CBS News: Nehemiah Strategy Makes American Dream Possible
West/Southwest IAF Updates
Metro IAF Updates
Time of Transition: Ernesto Cortes Jr. Moves to New Role as IAF Sr. Advisor
JOE RUBIO TO BEGIN AS IAF CO-DIRECTOR
Dear IAF Leaders, Organizers, Allies and Friends --
After over 50 years organizing and building the West/Southwest IAF region, Ernesto Cortes Jr. will be transitioning from IAF Co-Director to a new role as IAF senior advisor. Mr. Cortes officially submitted his transition plan to our Board in January, and he and the IAF Board have carefully planned this process over the past year.
We are also pleased to announce that Joe Rubio, long-time IAF senior organizer, will succeed Mr. Cortes as Co-Director effective July 1, 2021. Mr. Rubio, who has organized and supervised IAF projects in Texas, Arizona, and Colorado, will join Martin Trimble, IAF’s other Co-Director, who succeeded Mike Gecan in 2019.
The IAF Board is deeply grateful for Mr. Cortes’ leadership and work to build the modern IAF in the West/Southwest, developing some of the most powerful and enduring non-partisan, broad-based citizens’ organizations in the country. We are gratified that, as a senior advisor, he will continue to offer seasoned guidance for organizer formation, leadership training, and development of the region.
Under Mr. Cortes’s leadership, the West/SW IAF has grown to 30 member affiliates, beginning in the early 1970’s with the founding of Communities Organized for Public Service (COPS) in San Antonio, which pioneered institutionally based membership organizations. Since then, West/Southwest IAF won transformative victories to bring billions of dollars in major infrastructure improvements, education finance reform, health care, immigrant rights, and workforce training, among others. These victories have dramatically changed the face of communities throughout the region. Even more importantly, these IAF organizations have identified and trained thousands of leaders who learned to enter public life and create long-term change.
As you all know, there is only ONE Ernesto Cortes, and his contributions have been irreplaceable. We look forward to honoring and celebrating Mr. Cortes’ IAF leadership at a collective celebration sometime in the near future when we can all gather together in person.
Bishop Douglas Miles
Bishop Joel Martinez
NJ Together Gets “Fair Chance in Housing Act” Signed Into State Law
June 18, 2021, New Jersey Together organizer Boris Franklin spoke at the state’s first event commemorating Juneteenth held at Calvary Baptist Church in Paterson. At the event, he shared his story and the stories of those directly impacted by the criminal justice system that we’ve listened to in Jersey City & Morris County in recent years.
Gov. Murphy then signed into law the “Fair Chance in Housing Act” that prohibits landlords from asking about a person’s criminal record and limits their use of background checks. The law will be the strongest of its kind in the country.
If you haven’t read the New York Times article profiling Boris’s story and the legislation when the bill passed both houses of the legislature, take a few moments to read it now.
New Jersey Together testified about this bill in Trenton, sharing stories we had heard about the impact on individuals and families we had met who had struggled to access housing because of a past criminal record.
Leadership on this campaign came from Fair Share Housing Center, with strong support from organizations like the Reform Action Center NJ, the NAACP, and many others. Legislative leadership came from Assemblyman Benjie Wimberly, Assemblywomen Shavonda Sumter, Senator Troy Singleton, Assemblywomen Angela McKnight & Verlina Reynolds-Jackson, as well as from Speaker Coughlin and Senate President Sweeney.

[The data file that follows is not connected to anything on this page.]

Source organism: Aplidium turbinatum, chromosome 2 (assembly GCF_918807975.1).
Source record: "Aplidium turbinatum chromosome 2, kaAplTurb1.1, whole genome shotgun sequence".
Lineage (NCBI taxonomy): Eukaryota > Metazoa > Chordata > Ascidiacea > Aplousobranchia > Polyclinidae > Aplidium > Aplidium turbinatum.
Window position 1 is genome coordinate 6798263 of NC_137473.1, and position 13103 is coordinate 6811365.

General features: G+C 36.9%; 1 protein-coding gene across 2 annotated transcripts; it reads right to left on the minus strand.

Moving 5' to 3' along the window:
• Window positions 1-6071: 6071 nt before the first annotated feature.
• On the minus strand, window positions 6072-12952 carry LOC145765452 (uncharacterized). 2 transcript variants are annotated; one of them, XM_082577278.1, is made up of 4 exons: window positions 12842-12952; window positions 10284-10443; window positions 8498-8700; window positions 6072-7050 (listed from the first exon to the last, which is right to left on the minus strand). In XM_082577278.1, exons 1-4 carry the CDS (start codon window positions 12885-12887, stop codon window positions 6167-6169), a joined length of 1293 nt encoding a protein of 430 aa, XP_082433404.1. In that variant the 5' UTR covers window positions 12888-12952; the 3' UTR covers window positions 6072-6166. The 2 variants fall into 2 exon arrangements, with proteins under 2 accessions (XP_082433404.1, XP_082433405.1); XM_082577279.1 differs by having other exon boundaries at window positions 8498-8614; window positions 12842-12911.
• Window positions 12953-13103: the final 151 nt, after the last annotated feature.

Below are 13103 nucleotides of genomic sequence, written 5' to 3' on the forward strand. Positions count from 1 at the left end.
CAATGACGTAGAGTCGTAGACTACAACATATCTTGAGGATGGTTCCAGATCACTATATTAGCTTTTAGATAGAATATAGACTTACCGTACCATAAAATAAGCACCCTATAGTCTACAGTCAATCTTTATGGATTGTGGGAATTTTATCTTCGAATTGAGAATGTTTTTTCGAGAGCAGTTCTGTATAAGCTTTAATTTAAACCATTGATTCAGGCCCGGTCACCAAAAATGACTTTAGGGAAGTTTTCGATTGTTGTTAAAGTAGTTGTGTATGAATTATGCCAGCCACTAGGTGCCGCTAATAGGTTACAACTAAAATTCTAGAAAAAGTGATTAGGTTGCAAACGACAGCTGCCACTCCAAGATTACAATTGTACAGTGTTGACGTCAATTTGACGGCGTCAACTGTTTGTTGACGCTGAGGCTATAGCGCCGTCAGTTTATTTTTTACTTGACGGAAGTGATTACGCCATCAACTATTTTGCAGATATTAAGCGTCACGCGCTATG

Landlords Barred From Using Criminal Records to Deny Housing, New York Times
Bill to Help Former Inmates Find Housing A 'Game-Changer' for NJ, Gov. Murphey Says , USA Today
Years of Work by CONECT Culminates in Clean Slate Law for Connecticut
After three years of sustained organizing work by the leaders of CONECT, Gov. Ned Lamont signed the Clean Slate bill into law on June 10, 2021.
“Let this hard-fought win be a model for how states across the country can begin to end the continuing harm of mass incarceration, particularly in its targeting of Black and brown individuals, and build safer, more prosperous communities.” said Rev. Anthony L. Bennett, pastor of Mt. Aery Baptist Church in Bridgeport and co-chair of CONECT.
Clean Slate is the automatic erasure of criminal records for certain convictions after between seven and 10 years, for individuals who remain free of the criminal justice system upon release from custody. There was a process to apply for erasure in Connecticut, but the application process was burdensome, costly, bureaucratic, and subjective.
To put this momentous win in perspective:
Clean Slate is a racial justice issue. In Connecticut, black people are 9.4 times more likely than white people to be incarcerated, and Latinx people are 3.9 times more likely to be incarcerated than white people. The effects of this systemic racism would persist for decades to come without Clean Slate.
Clean Slate improves public safety. When people's records are erased, they gain access to jobs, housing, and higher education. Recidivism rates dramatically decrease as a result. That makes everyone safer.
Clean Slate boosts the economy. One 2016 study estimates that the collective national impact of the shackles of a criminal record reduces our GDP each year between $78 billion and $87 billion. Based on Connecticut's population, this means the loss of between $859 million and $958 million in economic activity each year in our state. Clean Slate will create job opportunities for thousands of CT residents, thereby expanding our state’s economic growth.
Read CONECT's letter, with Clean Slate allies, commemorating the victory and urging legislators to continue to support Clean Slate.